My Other Car's a Driver

Also from Issue 76

  • 2013 427 Convertible
  • C5 Buyer's Guide
  • 1957 Convertible Restoration
  • 2004 C1 Conversion
  • Tech: MSRC Shocks
  • 1973 Manta Ray GT
  • Racing: Le Mans
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Though air-conditioning was an available option in 1967, this particular Corvette did not come with it. To remedy that situation Commons installed a Vintage Air system. It might not look like the factory setup, but it is specifically engineered for mid-year Corvettes so it fits nicely and looks good. And best of all, it works well, making all the difference on those sultry summer days.

Mid-year Corvette engines tend to run on the hot side and the addition of air-conditioning usually aggravates this tendency, primarily because the a/c condenser mounts in front of the radiator and effectively pre-heats the air before it passes through. To reduce the chances of overheating, Commons installed a new big-block-rated aluminum radiator and supplemented air flow with dual electric fans.

Though the worm-and-sector shaft steering box system that debuted on the ’63 Corvette was infinitely better than the third-arm-bearing arrangement used previously, it is still fairly awful by today’s standards. Even when every component is in perfect working order and adjusted well the steering is somewhat imprecise and borderline sloppy. To overcome this drawback Commons discarded the original steering setup and installed a Steeroids rack-and-pinion unit with a Flaming River tilt column.

The car’s front and rear suspension were similarly modernized with the installation of a Shark Bite coil-over system purchased from Speed Direct. Compared with the factory setup, this aftermarket arrangement allows for easy adjustment of ride height and noticeably improves all-around handling.

The chassis mods were finished off with a set of American Racing Torque Thrust wheels wearing BF Goodrich P215/65R15 Radial TA tires. These give the car that classic early street fighter look while simultaneously improving ride, handling and braking performance.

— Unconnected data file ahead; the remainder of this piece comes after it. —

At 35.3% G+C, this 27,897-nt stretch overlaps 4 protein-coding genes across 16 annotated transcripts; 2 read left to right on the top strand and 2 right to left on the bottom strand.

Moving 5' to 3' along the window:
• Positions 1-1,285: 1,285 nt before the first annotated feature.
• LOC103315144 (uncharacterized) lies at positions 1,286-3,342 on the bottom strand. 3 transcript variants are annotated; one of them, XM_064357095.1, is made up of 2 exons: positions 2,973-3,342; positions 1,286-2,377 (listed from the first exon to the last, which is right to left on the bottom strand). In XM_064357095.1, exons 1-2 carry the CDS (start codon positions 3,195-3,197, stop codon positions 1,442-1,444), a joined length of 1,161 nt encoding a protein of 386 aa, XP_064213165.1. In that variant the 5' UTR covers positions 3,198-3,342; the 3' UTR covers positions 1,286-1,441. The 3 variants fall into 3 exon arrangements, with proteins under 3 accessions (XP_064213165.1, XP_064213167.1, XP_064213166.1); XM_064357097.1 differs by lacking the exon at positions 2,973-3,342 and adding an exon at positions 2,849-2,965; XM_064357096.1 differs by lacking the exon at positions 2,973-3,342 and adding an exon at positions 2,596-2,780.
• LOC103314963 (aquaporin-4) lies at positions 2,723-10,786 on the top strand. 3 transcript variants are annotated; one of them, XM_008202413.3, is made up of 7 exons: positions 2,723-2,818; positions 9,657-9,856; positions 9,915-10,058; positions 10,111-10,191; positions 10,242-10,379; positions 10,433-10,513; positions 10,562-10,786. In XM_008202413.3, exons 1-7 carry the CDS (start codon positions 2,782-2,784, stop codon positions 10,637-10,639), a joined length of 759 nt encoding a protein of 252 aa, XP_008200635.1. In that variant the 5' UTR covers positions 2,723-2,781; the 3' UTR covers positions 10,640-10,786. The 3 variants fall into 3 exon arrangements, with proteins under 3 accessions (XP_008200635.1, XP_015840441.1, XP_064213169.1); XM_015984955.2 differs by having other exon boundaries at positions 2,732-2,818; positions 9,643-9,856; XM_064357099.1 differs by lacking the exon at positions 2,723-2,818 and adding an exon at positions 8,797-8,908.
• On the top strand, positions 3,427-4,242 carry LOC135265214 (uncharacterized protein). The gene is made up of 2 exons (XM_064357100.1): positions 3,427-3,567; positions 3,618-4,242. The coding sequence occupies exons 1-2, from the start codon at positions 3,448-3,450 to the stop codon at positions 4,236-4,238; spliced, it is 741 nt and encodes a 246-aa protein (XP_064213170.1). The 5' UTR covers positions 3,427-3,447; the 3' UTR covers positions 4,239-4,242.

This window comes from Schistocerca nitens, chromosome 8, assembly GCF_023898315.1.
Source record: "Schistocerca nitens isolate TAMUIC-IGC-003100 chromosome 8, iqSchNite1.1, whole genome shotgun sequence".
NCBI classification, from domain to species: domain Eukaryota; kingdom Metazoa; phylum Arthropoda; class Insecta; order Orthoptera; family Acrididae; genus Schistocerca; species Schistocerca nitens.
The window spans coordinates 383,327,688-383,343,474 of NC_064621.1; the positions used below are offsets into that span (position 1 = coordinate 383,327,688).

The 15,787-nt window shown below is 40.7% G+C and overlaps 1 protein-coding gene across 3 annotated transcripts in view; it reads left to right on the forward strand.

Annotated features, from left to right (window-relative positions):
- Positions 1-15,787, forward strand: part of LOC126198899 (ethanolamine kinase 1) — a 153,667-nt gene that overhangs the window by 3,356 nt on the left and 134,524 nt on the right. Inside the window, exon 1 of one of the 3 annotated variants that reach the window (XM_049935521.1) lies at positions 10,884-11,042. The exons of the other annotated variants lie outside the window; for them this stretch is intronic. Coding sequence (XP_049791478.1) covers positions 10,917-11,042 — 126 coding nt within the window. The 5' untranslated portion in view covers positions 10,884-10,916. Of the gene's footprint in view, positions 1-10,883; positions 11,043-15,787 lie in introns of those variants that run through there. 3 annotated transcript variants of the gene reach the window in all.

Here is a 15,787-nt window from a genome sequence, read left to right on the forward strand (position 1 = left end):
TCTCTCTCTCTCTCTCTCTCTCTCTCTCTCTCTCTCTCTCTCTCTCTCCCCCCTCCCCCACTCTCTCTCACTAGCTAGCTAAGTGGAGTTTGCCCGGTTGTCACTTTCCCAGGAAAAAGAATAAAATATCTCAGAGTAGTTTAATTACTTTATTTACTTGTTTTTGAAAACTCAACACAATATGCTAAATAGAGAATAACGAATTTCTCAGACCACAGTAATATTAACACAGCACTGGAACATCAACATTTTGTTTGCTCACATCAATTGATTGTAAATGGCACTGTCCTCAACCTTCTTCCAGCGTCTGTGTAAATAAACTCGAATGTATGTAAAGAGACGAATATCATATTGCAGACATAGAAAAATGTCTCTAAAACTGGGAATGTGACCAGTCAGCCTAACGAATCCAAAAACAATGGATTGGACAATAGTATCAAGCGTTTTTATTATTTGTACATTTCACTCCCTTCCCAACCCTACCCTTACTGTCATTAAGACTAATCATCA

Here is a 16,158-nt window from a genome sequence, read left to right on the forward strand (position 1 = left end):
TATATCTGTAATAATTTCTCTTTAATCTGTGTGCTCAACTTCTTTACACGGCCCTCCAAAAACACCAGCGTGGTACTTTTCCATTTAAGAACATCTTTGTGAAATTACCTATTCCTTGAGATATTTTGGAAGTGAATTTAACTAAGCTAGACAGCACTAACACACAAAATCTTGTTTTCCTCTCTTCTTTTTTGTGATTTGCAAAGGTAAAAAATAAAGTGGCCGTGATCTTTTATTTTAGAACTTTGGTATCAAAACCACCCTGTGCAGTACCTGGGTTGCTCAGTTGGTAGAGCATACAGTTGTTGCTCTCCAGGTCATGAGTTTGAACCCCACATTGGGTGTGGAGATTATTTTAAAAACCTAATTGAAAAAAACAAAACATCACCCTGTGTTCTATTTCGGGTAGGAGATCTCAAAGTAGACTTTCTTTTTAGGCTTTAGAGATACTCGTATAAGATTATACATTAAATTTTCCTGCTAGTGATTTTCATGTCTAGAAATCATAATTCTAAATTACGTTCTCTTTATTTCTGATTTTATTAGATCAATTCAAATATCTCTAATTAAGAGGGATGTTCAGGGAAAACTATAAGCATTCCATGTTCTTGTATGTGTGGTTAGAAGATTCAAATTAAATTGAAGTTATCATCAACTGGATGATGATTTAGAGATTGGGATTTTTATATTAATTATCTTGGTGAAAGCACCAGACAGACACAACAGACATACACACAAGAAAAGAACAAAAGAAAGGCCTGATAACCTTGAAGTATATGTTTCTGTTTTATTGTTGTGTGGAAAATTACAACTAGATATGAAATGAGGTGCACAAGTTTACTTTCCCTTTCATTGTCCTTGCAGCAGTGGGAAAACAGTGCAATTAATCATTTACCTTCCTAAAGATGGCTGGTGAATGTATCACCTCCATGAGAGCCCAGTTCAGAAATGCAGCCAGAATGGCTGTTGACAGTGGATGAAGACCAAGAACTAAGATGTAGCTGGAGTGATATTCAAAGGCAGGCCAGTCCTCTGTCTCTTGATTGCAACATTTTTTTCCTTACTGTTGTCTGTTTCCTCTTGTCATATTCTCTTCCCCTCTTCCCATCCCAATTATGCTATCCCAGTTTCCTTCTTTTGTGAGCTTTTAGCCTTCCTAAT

The car’s drivetrain also got rehabilitated. The trailing arms and differential went to Bair’s Corvettes for new bearings and installation of a 3.70:1 ring-and-pinion set. Brand-new half-shafts and universal joints tied the rebuilt differential to the rebuilt hubs. For safety’s sake a new braking system, including stainless-steel sleeved calipers at all four corners, was fitted.

Commons loves the look of optional factory side pipes but felt they were too restrictive for the car’s potent new engine. To solve that problem he had Classic Chambered whip up a set of custom-made pipes that look stock but flow better. They are mated to Patriot Block Hugger headers that further aid exhaust gas flow while delivering that much-loved stock side-pipe rumble.

With all the mechanical work completed, Commons turned his attention to the interior. He added factory optional headrests to the original seats and re-skinned them with correct reproduction vinyl covers from Al Knoch Interiors. After smothering the floor with Dynamat acoustic insulation he installed reproduction factory-style carpeting that was also sourced from Al Knoch. For improved safety, Commons bolted in three-point harnesses from Eckler’s. For sanity’s sake, he replaced the anemic original AM/FM radio with a Custom Autosound AM/FM stereo featuring an iPod input and power antenna.

Since completing the car’s build several years ago, Commons has driven it regularly, enjoying all the benefits that his careful planning and precise execution produced. “The car is great fun to drive,” he states with obvious glee. “At highway speeds in fifth gear the engine turns about 2,000 rpm, keeping the cockpit reasonably quiet. The car has all the comforts of power rack-and-pinion steering, power brakes and windows, air-conditioning and an iPod stereo, yet it retains the raucous, raw experience of a high-powered, side-exhaust ’67 Corvette. ”

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